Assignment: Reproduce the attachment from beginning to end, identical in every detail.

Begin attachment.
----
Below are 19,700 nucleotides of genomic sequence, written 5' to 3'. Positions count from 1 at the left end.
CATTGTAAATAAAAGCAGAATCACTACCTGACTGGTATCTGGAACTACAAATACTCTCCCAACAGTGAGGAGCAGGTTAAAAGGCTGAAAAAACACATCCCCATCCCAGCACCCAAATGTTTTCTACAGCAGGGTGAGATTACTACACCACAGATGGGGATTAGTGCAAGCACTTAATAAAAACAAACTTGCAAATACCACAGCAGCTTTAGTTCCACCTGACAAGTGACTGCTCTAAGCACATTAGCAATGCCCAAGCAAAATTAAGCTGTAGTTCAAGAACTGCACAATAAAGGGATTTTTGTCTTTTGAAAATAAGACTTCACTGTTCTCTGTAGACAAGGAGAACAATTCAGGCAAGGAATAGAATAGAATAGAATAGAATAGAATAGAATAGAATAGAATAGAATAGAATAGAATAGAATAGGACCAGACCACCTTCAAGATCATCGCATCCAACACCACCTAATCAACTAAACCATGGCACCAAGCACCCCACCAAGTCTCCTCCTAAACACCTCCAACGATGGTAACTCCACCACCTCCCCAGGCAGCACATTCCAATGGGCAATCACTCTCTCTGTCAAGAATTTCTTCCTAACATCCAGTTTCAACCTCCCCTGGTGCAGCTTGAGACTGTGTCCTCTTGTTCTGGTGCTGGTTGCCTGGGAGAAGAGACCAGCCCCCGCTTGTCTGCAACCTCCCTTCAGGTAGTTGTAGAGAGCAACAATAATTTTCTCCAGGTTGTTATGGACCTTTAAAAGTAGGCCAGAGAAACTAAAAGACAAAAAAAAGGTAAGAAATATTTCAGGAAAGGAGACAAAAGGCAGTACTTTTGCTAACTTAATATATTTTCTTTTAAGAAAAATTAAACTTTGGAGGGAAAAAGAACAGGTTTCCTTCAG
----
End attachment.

Below are 19,700 nucleotides of genomic sequence, written 5' to 3'. Positions count from 1 at the left end.
CATTGTAAATAAAAGCAGAATCACTACCTGACTGGTATCTGGAACTACAAATACTCTCCCAACAGTGAGGAGCAGGTTAAAAGGCTGAAAAAACACATCCCCATCCCAGCACCCAAATGTTTTCTACAGCAGGGTGAGATTACTACACCACAGATGGGGATTAGTGCAAGCACTTAATAAAAACAAACTTGCAAATACCACAGCAGCTTTAGTTCCACCTGACAAGTGACTGCTCTAAGCACATTAGCAATGCCCAAGCAAAATTAAGCTGTAGTTCAAGAACTGCACAATAAAGGGATTTTTGTCTTTTGAAAATAAGACTTCACTGTTCTCTGTAGACAAGGAGAACAATTCAGGCAAGGAATAGAATAGAATAGAATAGAATAGAATAGAATAGAATAGAATAGAATAGAATAGAATAGAATAGGACCAGACCACCTTCAAGATCATCGCATCCAACACCACCTAATCAACTAAACCATGGCACCAAGCACCCCACCAAGTCTCCTCCTAAACACCTCCAACGATGGTAACTCCACCACCTCCCCAGGCAGCACATTCCAATGGGCAATCACTCTCTCTGTCAAGAATTTCTTCCTAACATCCAGTTTCAACCTCCCCTGGTGCAGCTTGAGACTGTGTCCTCTTGTTCTGGTGCTGGTTGCCTGGGAGAAGAGACCAGCCCCCGCTTGTCTGCAACCTCCCTTCAGGTAGTTGTAGAGAGCAACAATAATTTTCTCCAGGTTGTTATGGACCTTTAAAAGTAGGCCAGAGAAACTAAAAGACAAAAAAAAGGTAAGAAATATTTCAGGAAAGGAGACAAAAGGCAGTACTTTTGCTAACTTAATATATTTTCTTTTAAGAAAAATTAAACTTTGGAGGGAAAAAGAACAGGTTTCCTTCAG